Montaigne will represent Australia in the Eurovision Song Contest this month but she once had dreams of becoming a soccer star. The Feed’s Marc Fennell spoke with her ahead of her performance.
Growing up, Montaigne dreamt of becoming a soccer star and played at a semi-professional level in the premier league in NSW.
Jessica Alyssa Cerro, who performs as Montaigne, played mid-field like her father Gus, a former Malaysia Cup star.
“I grew up with a father who played professional football and that's the path I thought I was taking as well,” Montaigne told The Feed’s Marc Fennell.
But the 25-year-old, who will represent Australia in the Eurovision Song Contest in The Netherlands this month, said the fierceness of the competition burnt her out.
“I think I was really burnt from sport because I just loved football, and I just really wanted to play it well with other people who played it well,” Montaigne said.
“But I didn't have, like, the fire of winning in me and I think that really affected how I was treated.
“I think it's the nastiness that I can't handle with the competition.”
Montaigne increasingly turned to her other love, music, a passion that she claims started in “the womb”.
“[My parents] were living in Malaysia and they didn't speak the language,” she said.
“One of the main things they did for entertainment… was just playing music really loudly in the house. So for them, it's like I was hearing it by osmosis.”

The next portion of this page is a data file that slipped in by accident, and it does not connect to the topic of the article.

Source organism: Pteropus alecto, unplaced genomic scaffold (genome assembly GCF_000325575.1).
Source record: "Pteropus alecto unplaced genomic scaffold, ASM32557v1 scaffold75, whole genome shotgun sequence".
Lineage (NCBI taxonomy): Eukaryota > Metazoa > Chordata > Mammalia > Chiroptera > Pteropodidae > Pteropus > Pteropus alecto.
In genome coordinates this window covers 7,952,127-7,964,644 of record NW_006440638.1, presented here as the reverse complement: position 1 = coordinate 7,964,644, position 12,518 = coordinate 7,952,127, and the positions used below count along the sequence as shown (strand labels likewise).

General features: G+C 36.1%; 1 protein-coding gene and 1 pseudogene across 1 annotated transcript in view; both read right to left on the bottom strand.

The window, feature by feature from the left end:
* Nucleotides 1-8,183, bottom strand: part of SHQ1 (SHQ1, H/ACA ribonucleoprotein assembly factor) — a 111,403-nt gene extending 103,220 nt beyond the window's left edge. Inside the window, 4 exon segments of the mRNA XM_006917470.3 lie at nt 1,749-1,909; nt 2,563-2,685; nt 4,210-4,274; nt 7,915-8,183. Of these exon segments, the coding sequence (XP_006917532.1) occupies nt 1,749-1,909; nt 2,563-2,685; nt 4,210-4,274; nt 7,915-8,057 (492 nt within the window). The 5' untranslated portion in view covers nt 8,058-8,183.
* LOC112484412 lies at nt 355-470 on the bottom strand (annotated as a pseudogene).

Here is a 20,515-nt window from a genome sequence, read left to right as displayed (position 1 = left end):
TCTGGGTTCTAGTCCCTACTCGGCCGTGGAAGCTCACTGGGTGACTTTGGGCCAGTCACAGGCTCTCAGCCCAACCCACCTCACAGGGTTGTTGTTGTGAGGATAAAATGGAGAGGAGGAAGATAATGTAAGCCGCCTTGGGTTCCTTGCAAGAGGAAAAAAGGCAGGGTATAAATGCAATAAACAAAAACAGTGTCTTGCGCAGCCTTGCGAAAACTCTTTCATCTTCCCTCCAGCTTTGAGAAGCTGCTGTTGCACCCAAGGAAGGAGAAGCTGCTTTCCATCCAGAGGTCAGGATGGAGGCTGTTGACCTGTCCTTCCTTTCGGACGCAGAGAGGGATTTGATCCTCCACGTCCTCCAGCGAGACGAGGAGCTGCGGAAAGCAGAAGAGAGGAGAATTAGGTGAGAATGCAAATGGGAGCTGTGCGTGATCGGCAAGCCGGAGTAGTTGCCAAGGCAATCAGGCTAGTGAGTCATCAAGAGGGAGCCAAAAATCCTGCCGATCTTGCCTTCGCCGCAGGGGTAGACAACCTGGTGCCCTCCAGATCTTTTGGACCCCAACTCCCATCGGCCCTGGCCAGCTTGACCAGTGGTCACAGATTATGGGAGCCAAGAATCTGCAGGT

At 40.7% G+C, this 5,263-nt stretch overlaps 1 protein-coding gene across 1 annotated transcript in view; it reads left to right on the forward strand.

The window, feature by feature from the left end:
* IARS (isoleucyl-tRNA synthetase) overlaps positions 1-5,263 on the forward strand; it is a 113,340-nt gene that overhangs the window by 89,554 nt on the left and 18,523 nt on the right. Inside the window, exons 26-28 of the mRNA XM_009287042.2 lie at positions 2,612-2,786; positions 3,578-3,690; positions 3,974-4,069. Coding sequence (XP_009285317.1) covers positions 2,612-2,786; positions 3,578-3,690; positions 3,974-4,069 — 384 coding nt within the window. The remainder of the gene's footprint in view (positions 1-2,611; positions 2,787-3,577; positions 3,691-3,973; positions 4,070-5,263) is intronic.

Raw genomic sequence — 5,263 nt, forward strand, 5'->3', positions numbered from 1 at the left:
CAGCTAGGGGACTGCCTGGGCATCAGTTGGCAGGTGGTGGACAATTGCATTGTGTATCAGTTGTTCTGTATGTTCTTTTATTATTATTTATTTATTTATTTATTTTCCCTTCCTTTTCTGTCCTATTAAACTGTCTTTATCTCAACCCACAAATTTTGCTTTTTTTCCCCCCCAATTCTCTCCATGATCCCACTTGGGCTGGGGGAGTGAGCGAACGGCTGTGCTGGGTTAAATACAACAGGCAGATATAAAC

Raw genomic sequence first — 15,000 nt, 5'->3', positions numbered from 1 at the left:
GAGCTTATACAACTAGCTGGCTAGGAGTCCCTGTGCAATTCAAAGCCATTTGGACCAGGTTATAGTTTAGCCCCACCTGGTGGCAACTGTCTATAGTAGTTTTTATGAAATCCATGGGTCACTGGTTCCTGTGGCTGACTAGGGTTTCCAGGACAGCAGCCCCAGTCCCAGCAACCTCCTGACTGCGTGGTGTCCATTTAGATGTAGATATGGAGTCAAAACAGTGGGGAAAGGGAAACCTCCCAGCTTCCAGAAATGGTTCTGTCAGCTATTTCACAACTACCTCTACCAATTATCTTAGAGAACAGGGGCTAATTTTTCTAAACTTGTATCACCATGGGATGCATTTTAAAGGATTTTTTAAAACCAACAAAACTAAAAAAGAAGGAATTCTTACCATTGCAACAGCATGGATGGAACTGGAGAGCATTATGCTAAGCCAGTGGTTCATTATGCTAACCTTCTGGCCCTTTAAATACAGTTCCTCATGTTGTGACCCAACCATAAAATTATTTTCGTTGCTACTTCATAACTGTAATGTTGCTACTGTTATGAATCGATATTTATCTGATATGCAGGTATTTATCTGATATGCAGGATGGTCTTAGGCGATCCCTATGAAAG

Montaigne’s parents aren’t “musical” but even so, she told The Feed she began playing, writing and singing from a very young age.
At 19, Montaigne released her debut album, ‘Glorious Heights’ in 2016, which peaked at No. 4 on the ARIA Albums Chart.
The same year she won ‘Breakthrough Artist - Release’ at the ARIA Music Awards of 2016 for her album.
For Montaigne, who suffers from polycystic ovary syndrome, the non-stop touring schedule that comes off the back of a successful career has been, at times, gruelling.
“It’s just like waking up really early to get to an airport while you wait around a long time... And then you get on a plane, and then you go to a hotel, and then you do a gig. You can’t sleep because adrenaline’s pumping through your body,” Montaigne said.
“Touring is one of the most strenuous things you can do.”
And as her success grew, Montaigne said so did the scrutiny and unsolicited opinions from those on social media.
“The thing that has blindsided me the most is like physical and mental health and like the way that it's affected by being in this job,” Montaigne said.
“I'm just so much more anxious and physically fragile than I think I used to be.”
The world slowing down during the COVID-19 pandemic, in some ways, came as a relief to Montaigne, who describes herself as an “introvert”.
“I'd love to not have Twitter, or Instagram or all that stuff, and just be holed up in my house and do my garden, and learn knitting and do my skateboarding and play video games,” she said.
“My disposition means that I'm vulnerable to the things that happen on Twitter. Sometimes I'm an emotional person, I'm sensitive, I'm very receptive to other people's opinions and feelings.”
As she prepares to hit the world stage with the Eurovision Song Contest, Montaigne told The Feed she’s excited but “nervous in a way she has never been.”
She’ll be performing her song ‘Technicolour’, which she said “came pretty quickly” while she was improvising on her guitar in her bedroom.
“[With Eurovision] it’s doing something that requires you to be perfect...And like, I found that quite challenging. But it was a good challenge.”
Eurovision was cancelled last year due to the COVID-19 crisis. Win or lose, Montaigne is thrilled to be part of a "massive spectacle...that is so fundamentally weird".
“I don't do it to win awards,” she said.
“You celebrate and then you move on, you keep doing music and that's the constant that you always come back to. To me anyway.”
Watch the full interview on The Feed at 10pm on Tuesday or catch up on SBS On Demand.